The model we used is based on nonlinear system identification. We assume that the activity in one region can be “explained” by a nonlinear convolution or filtering of the dynamics in regions that contribute inputs. The implicit nonlinear mixing of inputs over time allows source regions to “cause” responses in a target that may be more enduring than the input or, indeed, delayed. Furthermore, the nonlinearities allow for inputs to interact and sensitize the target to other inputs, again with any time course. This convolution model can, in principle, model any driving or modulatory effects that distant regions exert over a target and characterizes them in terms of Volterra kernels (31). Because the kernels are highorder they embody interactions among inputs. The influence of one region j on another i can therefore be divided into two components: (i) the “driving” influence of j on i, irrespective of the activities elsewhere; and (ii) an activitydependent component that represents an interaction with inputs from the remaining regions. These two aspects of effective connectivity correspond to terms that: (i) involve only activity in area j; and (ii) the remaining terms that model an interaction between activity in j and other regions. By using loworder approximations, the kernels can be estimated by using ordinary least squares which, in turn, facilitates the use of standard inferential statistics. Connections (driving or modulatory) are assessed by testing the null hypothesis that the associated kernel is zero. This can be repeated at every voxel in some prespecified target region (e.g.V5/MT) to produce a statistical parametric map (32–34) that reflects the significance of the connection's influence. When making inferences about modulatory effects one is testing the null hypothesis that the interactions among inputs, causing a response in an area, are negligible. It is these interactions that distinguish the nonlinear model from an equivalent linear model. In this sense a significant modulatory effect implies that a linear model is not sufficient to explain the observed response. Having established that an effect is significant, the influence of remote regions (either driving or modulatory) can be characterized by using simulated inputs and the estimated kernels.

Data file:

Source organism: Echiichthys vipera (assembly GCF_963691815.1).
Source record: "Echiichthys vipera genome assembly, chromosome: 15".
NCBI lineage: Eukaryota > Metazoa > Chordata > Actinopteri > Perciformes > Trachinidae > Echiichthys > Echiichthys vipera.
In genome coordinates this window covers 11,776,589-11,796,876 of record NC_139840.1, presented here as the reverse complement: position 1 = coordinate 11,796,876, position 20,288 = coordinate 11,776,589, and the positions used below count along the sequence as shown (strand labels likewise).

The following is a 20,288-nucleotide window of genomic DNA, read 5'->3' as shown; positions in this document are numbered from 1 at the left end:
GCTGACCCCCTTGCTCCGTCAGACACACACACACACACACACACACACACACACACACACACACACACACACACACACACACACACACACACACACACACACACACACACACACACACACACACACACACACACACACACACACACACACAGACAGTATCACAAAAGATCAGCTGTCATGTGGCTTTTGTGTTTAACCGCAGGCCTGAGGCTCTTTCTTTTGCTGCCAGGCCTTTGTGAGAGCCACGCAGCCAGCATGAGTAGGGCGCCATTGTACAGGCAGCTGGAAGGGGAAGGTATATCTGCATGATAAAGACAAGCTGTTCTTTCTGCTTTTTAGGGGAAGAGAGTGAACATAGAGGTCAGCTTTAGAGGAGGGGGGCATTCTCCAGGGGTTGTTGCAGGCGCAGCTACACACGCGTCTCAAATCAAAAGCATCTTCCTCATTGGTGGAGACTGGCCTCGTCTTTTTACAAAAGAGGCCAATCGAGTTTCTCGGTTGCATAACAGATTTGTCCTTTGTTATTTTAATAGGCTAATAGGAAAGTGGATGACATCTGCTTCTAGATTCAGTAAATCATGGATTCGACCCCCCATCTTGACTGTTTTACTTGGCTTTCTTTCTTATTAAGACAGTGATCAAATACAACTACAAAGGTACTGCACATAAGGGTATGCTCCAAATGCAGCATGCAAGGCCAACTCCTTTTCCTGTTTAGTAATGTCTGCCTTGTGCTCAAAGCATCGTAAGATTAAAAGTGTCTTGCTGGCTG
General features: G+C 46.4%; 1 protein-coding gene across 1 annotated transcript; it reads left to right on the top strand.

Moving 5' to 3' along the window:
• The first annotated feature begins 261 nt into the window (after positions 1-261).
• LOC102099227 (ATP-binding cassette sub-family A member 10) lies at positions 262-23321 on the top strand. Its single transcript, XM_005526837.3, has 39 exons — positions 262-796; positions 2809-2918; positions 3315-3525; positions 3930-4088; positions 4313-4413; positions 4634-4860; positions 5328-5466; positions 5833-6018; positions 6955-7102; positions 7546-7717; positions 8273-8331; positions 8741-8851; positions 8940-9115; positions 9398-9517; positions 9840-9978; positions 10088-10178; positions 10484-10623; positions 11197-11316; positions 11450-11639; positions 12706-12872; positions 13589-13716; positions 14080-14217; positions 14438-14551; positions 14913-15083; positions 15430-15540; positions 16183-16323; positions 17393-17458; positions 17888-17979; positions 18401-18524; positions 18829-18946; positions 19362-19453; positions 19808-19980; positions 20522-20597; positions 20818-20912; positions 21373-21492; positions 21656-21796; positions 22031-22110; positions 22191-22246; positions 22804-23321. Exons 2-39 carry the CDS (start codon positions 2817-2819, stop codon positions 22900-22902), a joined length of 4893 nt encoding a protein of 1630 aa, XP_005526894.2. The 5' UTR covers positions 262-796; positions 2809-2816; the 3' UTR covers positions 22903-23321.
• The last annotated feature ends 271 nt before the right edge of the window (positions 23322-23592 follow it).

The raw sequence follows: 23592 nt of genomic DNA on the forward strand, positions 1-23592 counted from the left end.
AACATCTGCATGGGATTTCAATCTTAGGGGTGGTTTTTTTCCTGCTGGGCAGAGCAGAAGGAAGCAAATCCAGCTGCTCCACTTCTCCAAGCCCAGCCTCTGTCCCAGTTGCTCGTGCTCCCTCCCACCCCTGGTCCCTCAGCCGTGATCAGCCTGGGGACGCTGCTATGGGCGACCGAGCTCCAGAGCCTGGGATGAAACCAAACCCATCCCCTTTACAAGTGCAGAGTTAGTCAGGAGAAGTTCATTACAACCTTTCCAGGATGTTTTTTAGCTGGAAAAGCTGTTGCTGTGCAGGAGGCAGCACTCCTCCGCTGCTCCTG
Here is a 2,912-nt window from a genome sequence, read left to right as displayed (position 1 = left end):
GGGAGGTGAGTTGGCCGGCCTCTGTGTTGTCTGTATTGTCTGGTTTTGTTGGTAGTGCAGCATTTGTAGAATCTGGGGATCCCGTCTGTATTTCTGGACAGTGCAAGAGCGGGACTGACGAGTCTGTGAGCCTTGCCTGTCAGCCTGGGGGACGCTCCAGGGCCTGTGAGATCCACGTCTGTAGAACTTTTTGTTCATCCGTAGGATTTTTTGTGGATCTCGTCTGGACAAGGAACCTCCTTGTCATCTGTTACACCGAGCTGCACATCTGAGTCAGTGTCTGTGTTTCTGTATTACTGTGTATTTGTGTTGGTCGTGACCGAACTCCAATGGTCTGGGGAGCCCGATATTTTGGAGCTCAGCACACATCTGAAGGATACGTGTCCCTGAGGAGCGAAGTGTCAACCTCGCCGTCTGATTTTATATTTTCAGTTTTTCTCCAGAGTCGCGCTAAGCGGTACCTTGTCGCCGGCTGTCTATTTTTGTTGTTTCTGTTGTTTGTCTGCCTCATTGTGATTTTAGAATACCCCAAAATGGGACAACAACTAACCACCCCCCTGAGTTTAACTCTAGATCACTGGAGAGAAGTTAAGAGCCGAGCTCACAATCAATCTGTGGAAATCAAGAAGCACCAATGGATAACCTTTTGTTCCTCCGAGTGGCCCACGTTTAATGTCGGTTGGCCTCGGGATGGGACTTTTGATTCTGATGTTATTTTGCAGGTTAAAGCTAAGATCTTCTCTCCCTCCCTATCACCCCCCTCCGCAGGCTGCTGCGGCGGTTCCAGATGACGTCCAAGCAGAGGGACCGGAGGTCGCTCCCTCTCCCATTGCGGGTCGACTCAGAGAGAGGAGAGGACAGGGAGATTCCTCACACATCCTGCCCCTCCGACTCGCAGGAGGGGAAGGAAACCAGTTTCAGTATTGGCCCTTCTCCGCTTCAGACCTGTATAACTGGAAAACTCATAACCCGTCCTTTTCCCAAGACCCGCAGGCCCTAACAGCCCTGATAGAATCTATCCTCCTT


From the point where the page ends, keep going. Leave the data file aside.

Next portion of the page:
This approach differs from existing approaches [e.g., structural equation modeling (8, 18) and regression analyses (9)] in that the model parameters do not explicitly identify the effective connections but are used to characterize them in terms of responses to simulated inputs. Another important aspect of the current framework, which distinguishes it from conventional approaches to effective connectivity, is that it does not characterize a “network” but deals with the response of a single region given the inputs or causes of that response. This allows one to address very directed questions or hypotheses about regionally specific responses given the neurophysiological context in which they are expressed. In contradistinction to other approaches, the emphasis is not on estimating the parameters of an assumed connectivity architecture but on making statistical inferences about the integration of multiple inputs to a single area that elaborates a response.